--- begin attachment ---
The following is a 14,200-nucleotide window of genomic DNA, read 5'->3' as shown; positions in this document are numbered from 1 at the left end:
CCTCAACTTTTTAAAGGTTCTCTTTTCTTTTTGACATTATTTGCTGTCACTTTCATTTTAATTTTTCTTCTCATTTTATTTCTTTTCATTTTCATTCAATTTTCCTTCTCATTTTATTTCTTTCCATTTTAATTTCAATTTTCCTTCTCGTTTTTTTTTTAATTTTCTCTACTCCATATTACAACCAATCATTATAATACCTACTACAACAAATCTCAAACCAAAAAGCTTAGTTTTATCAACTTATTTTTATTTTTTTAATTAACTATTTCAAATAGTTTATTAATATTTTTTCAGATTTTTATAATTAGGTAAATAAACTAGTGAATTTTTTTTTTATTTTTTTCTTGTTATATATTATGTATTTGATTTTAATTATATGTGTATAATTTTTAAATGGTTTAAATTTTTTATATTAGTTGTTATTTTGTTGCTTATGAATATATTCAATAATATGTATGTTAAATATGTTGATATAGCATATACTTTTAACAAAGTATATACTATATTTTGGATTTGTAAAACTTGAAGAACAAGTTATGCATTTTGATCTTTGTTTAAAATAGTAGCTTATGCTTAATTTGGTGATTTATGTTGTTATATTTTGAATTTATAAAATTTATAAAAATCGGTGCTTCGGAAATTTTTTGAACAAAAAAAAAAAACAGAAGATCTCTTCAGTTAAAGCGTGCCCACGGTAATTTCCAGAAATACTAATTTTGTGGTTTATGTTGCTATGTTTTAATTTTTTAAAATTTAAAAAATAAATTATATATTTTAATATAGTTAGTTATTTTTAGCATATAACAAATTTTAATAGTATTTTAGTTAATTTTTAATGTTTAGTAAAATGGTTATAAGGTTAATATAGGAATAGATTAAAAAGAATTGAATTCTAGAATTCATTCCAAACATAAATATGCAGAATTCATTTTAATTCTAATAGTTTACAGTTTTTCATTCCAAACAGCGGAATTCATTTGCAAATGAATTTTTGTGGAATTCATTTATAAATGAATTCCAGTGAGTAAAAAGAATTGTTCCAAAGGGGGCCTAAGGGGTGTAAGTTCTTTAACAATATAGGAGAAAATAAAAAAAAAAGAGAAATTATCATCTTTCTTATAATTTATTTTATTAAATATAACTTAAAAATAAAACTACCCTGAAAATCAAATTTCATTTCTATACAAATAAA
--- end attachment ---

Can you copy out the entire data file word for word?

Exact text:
The following is a 14,200-nucleotide window of genomic DNA, read 5'->3' as shown; positions in this document are numbered from 1 at the left end:
CCTCAACTTTTTAAAGGTTCTCTTTTCTTTTTGACATTATTTGCTGTCACTTTCATTTTAATTTTTCTTCTCATTTTATTTCTTTTCATTTTCATTCAATTTTCCTTCTCATTTTATTTCTTTCCATTTTAATTTCAATTTTCCTTCTCGTTTTTTTTTTAATTTTCTCTACTCCATATTACAACCAATCATTATAATACCTACTACAACAAATCTCAAACCAAAAAGCTTAGTTTTATCAACTTATTTTTATTTTTTTAATTAACTATTTCAAATAGTTTATTAATATTTTTTCAGATTTTTATAATTAGGTAAATAAACTAGTGAATTTTTTTTTTATTTTTTTCTTGTTATATATTATGTATTTGATTTTAATTATATGTGTATAATTTTTAAATGGTTTAAATTTTTTATATTAGTTGTTATTTTGTTGCTTATGAATATATTCAATAATATGTATGTTAAATATGTTGATATAGCATATACTTTTAACAAAGTATATACTATATTTTGGATTTGTAAAACTTGAAGAACAAGTTATGCATTTTGATCTTTGTTTAAAATAGTAGCTTATGCTTAATTTGGTGATTTATGTTGTTATATTTTGAATTTATAAAATTTATAAAAATCGGTGCTTCGGAAATTTTTTGAACAAAAAAAAAAAACAGAAGATCTCTTCAGTTAAAGCGTGCCCACGGTAATTTCCAGAAATACTAATTTTGTGGTTTATGTTGCTATGTTTTAATTTTTTAAAATTTAAAAAATAAATTATATATTTTAATATAGTTAGTTATTTTTAGCATATAACAAATTTTAATAGTATTTTAGTTAATTTTTAATGTTTAGTAAAATGGTTATAAGGTTAATATAGGAATAGATTAAAAAGAATTGAATTCTAGAATTCATTCCAAACATAAATATGCAGAATTCATTTTAATTCTAATAGTTTACAGTTTTTCATTCCAAACAGCGGAATTCATTTGCAAATGAATTTTTGTGGAATTCATTTATAAATGAATTCCAGTGAGTAAAAAGAATTGTTCCAAAGGGGGCCTAAGGGGTGTAAGTTCTTTAACAATATAGGAGAAAATAAAAAAAAAAGAGAAATTATCATCTTTCTTATAATTTATTTTATTAAATATAACTTAAAAATAAAACTACCCTGAAAATCAAATTTCATTTCTATACAAATAAA